MOVIE REVIEW: CREEPYPASTA Is Hopefully the First of Many


Creepypasta is horror for the internet age. It started out as user-generated urban legends, more freely dipped in horror, that were shared online in forums and message boards in a style that catered to plausibility. They lived in the grey areas between ambiguity and anonymity, the two things that best describe digital interactions across the board (which is scary in itself). Classic monsters were replaced with hooded figures with abnormally long limbs or faces with frozen smiles on them, carrying names like Candlejack or Ickbarr Bigelsteine. Haunted houses were cast aside for liminal spaces and interdimensional spots that could feature stairs going to places unseen or strange TV shows with names like Candle Cove.

The ScreamBox exclusive Creepypasta movie manages to capture a lot of this with an anthology format that goes for 5-6-minute-long stories, à la The ABCs of Death, that feel like a greatest hits rundown of what Creepypastas are all about. Among the filmmakers that contribute to the film are Daniel Garcia, Buz Wallick, Berkley Brady, Paul Stamper, Carlos Omar De Leon, Tony Morales, Mikel Cravatta, and Carlos Cobos Aroca.

Like all good horror anthologies, the film features a wraparound story which, in this case, follows a man in a strange house who’s looking for a flash drive that’s housing a sensitive video in it. The place is a mess, with dead bodies strewn about and an analogue TV with an 8-bit video game stuck on its start menu screen to round out the atmosphere (here we get a clever Easter egg in the form of Ben Drowned, a popular Creepypasta by Alexander D. Hall, aka Jadusable). The man moves towards a computer screen that sits on a cryptic chat page that directs him to watch sinister video after sinister video as he searches for the right one. We never know who’s writing on the other end.

The short stories range from shadow people to long-legged boogeymen (like Jumby) that kidnap kids. They serve as introductions to urban legends, brief glimpses into horrors that have the potential to become movies independently. The setup is simple enough. One or two characters come into contact with something that defies explanation, and is also off-center weird, only to be immediately haunted or traumatized by it.

Reality itself gets altered to accommodate the beings in these stories, but never to the point of completely breaking away from it. One thing Creepypastas excel at is in projecting a kind of strangeness that flirts with the possibility of being real. I’d argue that’s what makes them so compelling. They aim to scare in a very intimate way while never fully letting go of the little truths that make the mind wonder.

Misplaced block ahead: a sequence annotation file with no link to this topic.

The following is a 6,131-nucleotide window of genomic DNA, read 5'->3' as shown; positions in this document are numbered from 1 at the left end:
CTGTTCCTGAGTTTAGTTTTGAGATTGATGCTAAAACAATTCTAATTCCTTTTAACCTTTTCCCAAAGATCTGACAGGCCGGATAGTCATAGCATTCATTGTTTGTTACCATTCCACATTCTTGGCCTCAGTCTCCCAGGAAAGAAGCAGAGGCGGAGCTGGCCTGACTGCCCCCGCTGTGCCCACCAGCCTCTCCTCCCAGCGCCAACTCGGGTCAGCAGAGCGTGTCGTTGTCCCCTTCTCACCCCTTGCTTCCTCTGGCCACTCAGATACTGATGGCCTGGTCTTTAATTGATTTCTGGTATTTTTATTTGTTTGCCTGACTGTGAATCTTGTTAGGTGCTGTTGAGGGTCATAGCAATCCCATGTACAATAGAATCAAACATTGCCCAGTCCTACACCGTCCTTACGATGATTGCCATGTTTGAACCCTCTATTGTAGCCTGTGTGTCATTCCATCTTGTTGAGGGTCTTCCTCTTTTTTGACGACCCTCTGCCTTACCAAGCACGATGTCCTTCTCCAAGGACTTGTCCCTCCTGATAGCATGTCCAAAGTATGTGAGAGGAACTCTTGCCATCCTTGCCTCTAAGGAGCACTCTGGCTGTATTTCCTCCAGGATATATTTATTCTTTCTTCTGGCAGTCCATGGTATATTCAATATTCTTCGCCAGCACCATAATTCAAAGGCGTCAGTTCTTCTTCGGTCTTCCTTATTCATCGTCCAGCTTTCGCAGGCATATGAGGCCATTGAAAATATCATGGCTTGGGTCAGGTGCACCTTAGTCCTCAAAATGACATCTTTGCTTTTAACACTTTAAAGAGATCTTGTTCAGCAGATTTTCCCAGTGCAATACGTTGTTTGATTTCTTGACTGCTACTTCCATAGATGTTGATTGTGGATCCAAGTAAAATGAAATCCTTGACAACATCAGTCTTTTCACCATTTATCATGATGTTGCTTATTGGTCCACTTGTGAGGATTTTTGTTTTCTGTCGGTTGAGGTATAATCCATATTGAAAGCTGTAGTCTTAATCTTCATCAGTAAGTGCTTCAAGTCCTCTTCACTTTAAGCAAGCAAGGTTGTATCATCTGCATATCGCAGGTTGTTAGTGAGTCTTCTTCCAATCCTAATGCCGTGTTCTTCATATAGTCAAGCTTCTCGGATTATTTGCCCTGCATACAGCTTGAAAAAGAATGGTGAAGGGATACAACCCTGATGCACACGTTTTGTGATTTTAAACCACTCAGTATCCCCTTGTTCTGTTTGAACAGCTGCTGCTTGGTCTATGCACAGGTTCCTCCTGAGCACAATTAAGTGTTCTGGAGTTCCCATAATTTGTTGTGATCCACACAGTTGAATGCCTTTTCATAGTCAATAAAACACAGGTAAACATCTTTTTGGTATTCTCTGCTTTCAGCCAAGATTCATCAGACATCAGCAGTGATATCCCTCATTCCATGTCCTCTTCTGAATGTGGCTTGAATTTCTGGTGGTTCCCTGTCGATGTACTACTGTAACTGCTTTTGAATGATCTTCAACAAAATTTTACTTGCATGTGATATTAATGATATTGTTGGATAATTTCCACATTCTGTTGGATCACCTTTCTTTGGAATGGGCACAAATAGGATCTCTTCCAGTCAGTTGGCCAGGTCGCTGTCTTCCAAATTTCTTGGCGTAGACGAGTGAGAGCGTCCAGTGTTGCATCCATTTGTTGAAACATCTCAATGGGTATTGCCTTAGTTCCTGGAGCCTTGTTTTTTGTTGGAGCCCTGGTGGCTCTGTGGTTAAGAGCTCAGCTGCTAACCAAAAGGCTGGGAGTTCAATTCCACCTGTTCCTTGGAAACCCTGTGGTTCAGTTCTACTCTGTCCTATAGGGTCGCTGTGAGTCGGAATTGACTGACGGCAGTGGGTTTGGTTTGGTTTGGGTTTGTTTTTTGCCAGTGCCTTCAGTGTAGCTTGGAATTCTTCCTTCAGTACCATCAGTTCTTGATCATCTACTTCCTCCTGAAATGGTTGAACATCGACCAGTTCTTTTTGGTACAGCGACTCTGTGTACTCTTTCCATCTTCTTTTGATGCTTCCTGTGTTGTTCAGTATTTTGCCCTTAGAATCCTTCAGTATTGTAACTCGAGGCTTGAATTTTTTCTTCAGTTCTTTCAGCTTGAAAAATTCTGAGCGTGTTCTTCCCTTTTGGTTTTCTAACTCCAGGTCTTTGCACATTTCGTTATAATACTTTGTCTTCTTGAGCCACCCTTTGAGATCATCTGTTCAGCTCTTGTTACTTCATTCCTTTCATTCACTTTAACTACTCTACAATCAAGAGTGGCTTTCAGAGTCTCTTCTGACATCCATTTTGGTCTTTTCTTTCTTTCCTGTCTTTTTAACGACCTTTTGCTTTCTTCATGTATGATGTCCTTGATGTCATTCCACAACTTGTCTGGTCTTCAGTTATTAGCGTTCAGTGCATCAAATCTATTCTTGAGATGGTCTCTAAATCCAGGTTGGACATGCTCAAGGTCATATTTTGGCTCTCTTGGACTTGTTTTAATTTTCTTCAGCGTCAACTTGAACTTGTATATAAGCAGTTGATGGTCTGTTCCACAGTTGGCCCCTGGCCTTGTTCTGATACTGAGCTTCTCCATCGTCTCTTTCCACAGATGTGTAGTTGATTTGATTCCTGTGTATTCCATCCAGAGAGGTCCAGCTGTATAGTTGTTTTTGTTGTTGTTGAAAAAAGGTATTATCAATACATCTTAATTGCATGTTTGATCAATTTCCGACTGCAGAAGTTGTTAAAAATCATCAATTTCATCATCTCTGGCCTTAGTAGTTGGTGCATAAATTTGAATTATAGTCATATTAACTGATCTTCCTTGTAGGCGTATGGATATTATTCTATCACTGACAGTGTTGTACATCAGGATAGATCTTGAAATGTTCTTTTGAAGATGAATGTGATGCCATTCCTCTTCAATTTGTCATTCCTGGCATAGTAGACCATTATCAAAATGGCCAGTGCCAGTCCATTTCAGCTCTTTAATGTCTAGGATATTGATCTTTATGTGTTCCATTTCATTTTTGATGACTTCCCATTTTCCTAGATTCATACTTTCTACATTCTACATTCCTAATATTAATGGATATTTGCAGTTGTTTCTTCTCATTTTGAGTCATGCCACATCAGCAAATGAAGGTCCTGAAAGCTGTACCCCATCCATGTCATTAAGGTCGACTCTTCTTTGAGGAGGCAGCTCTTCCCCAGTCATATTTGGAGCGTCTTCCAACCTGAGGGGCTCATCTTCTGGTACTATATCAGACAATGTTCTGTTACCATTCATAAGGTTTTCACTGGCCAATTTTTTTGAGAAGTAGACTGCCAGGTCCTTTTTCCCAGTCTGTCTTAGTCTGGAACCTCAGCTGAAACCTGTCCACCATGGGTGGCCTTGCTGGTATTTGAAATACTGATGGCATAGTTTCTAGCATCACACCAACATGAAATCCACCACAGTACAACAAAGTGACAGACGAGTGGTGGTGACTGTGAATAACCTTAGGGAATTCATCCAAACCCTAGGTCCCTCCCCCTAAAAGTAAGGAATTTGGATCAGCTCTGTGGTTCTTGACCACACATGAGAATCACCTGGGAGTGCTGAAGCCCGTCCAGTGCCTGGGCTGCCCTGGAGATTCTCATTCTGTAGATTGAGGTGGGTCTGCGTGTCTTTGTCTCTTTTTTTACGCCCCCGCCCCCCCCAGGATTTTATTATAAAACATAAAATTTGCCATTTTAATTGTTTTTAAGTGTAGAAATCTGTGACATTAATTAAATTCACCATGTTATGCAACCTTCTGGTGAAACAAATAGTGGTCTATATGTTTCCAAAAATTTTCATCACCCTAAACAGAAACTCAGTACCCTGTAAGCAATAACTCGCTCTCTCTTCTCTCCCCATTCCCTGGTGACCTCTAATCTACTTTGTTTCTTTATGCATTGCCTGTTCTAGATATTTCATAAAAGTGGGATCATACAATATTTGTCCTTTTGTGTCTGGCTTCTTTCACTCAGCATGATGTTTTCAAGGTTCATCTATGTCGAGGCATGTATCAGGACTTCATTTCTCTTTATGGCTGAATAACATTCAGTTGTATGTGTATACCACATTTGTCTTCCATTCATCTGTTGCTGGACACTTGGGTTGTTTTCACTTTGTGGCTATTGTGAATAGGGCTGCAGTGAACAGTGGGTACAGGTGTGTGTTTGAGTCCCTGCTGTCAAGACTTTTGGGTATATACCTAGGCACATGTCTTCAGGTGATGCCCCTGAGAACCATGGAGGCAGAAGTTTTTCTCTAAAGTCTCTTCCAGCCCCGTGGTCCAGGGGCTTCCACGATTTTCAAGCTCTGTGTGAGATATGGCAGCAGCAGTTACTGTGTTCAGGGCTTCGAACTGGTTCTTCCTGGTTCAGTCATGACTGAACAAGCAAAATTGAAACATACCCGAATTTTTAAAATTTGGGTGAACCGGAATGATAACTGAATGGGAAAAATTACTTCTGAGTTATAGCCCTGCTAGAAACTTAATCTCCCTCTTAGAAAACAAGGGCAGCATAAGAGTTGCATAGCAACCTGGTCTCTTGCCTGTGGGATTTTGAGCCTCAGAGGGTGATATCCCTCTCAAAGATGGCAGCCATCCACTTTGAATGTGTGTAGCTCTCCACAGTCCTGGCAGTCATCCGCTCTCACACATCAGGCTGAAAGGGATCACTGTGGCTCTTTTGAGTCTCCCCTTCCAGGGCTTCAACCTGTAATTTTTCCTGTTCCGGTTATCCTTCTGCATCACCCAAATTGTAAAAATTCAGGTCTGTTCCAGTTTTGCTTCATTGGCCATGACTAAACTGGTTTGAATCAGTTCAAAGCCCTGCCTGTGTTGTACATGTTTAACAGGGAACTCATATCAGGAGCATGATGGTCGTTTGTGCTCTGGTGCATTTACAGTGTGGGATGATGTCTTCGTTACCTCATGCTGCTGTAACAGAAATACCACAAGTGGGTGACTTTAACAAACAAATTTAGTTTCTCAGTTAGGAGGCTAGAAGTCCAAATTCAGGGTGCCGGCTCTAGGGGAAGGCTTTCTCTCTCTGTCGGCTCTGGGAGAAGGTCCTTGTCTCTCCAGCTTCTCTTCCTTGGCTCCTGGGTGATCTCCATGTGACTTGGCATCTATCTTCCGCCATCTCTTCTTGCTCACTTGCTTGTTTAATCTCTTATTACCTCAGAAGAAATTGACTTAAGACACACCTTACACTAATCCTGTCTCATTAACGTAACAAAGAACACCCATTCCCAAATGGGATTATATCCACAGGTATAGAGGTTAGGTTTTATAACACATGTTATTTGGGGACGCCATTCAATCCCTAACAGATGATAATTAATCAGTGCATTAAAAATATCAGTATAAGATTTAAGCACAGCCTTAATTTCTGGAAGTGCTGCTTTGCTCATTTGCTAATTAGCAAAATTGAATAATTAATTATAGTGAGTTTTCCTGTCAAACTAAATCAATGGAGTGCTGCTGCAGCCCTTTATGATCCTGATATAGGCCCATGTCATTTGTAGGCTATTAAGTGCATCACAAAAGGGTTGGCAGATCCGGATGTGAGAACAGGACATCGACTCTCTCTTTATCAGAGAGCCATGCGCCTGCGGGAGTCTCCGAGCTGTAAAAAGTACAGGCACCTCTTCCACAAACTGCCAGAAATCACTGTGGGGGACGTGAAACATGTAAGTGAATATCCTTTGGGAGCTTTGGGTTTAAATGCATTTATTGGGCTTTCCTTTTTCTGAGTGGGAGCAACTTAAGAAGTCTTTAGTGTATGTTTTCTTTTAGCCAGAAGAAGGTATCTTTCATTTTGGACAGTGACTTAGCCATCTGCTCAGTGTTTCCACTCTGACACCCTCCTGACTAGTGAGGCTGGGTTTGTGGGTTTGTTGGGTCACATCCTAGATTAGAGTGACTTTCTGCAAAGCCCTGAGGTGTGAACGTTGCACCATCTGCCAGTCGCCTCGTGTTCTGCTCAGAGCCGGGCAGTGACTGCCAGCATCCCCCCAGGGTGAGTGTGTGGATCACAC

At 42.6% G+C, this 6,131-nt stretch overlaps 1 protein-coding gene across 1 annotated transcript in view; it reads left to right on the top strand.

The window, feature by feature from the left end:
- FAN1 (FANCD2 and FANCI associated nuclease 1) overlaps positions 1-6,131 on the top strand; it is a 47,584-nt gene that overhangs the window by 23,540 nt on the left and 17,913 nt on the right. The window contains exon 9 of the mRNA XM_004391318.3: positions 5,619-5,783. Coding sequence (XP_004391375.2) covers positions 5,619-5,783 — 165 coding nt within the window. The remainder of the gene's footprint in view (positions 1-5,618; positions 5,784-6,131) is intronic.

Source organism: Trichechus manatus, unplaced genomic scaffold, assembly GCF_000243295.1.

Not every story hits the mark, though. Those that play around with scary imagery and keep to the margins so that the viewer’s mind fills in the blanks are more successful than those that indulge in special effects and overdramatic performances. There’s a story about blue-eyed people that communicate with another dimension, for instance, that could’ve done with some restraint.

On the other hand, There’s a Black Eyed Kids story that’s quite a highlight. It follow a lonely and sick old woman as she’s visited by one of these kids. The segment keeps to a grey toned and heavily shadowed aesthetic that accentuates the horror whenever we’re shown something terrible, if only for a moment, and it sustains the effect throughout the brief runtime. The closing story, about El Cuco (a variation of El Coco), is another high point, and it might be the best the bunch. It builds up the legend of a dark creature with clever use of suggestion and dread. It carries a sense of dark fantasy that makes it come off almost fairytale-like, but not to the point of shedding its Creepypasta identity. Its closing sequence makes sure the anthology ends on a high note.

Creepypasta has the necessary elements to become a very different and exciting horror anthology. It has a unique identity that already sets it apart from the rest. The micro-short story approach plays to the strengths of the Creepypasta concept and opens doors to future entries. Aiming for a stronger selection of stories and a continuation of high-quality wraparound stories will surely lead to the creation of a loyal fanbase that’ll constantly be itching for more. I wouldn’t be surprised if that fanbase isn’t growing now as we speak.